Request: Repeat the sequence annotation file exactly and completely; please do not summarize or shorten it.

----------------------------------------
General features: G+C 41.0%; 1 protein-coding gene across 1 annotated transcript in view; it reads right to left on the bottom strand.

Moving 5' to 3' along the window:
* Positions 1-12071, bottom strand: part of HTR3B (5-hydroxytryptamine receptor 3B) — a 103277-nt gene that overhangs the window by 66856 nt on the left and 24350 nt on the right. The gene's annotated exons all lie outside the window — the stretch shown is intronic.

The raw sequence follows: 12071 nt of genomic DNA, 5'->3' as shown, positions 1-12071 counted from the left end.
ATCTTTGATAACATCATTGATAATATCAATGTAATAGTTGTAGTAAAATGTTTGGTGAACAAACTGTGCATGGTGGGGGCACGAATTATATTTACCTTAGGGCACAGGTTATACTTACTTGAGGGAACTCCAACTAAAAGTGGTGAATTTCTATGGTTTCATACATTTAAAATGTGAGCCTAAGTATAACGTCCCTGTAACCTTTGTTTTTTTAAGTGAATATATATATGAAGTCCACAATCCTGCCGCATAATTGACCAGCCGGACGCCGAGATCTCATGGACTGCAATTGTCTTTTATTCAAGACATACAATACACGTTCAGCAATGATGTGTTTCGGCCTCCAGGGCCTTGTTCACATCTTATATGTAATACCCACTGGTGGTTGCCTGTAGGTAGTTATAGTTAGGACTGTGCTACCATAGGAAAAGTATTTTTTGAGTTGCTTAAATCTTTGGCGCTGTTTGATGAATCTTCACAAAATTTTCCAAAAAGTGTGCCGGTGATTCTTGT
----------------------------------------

General features: G+C 41.0%; 1 protein-coding gene across 1 annotated transcript in view; it reads right to left on the bottom strand.

Moving 5' to 3' along the window:
* Positions 1-12071, bottom strand: part of HTR3B (5-hydroxytryptamine receptor 3B) — a 103277-nt gene that overhangs the window by 66856 nt on the left and 24350 nt on the right. The gene's annotated exons all lie outside the window — the stretch shown is intronic.

The raw sequence follows: 12071 nt of genomic DNA, 5'->3' as shown, positions 1-12071 counted from the left end.
ATCTTTGATAACATCATTGATAATATCAATGTAATAGTTGTAGTAAAATGTTTGGTGAACAAACTGTGCATGGTGGGGGCACGAATTATATTTACCTTAGGGCACAGGTTATACTTACTTGAGGGAACTCCAACTAAAAGTGGTGAATTTCTATGGTTTCATACATTTAAAATGTGAGCCTAAGTATAACGTCCCTGTAACCTTTGTTTTTTTAAGTGAATATATATATGAAGTCCACAATCCTGCCGCATAATTGACCAGCCGGACGCCGAGATCTCATGGACTGCAATTGTCTTTTATTCAAGACATACAATACACGTTCAGCAATGATGTGTTTCGGCCTCCAGGGCCTTGTTCACATCTTATATGTAATACCCACTGGTGGTTGCCTGTAGGTAGTTATAGTTAGGACTGTGCTACCATAGGAAAAGTATTTTTTGAGTTGCTTAAATCTTTGGCGCTGTTTGATGAATCTTCACAAAATTTTCCAAAAAGTGTGCCGGTGATTCTTGT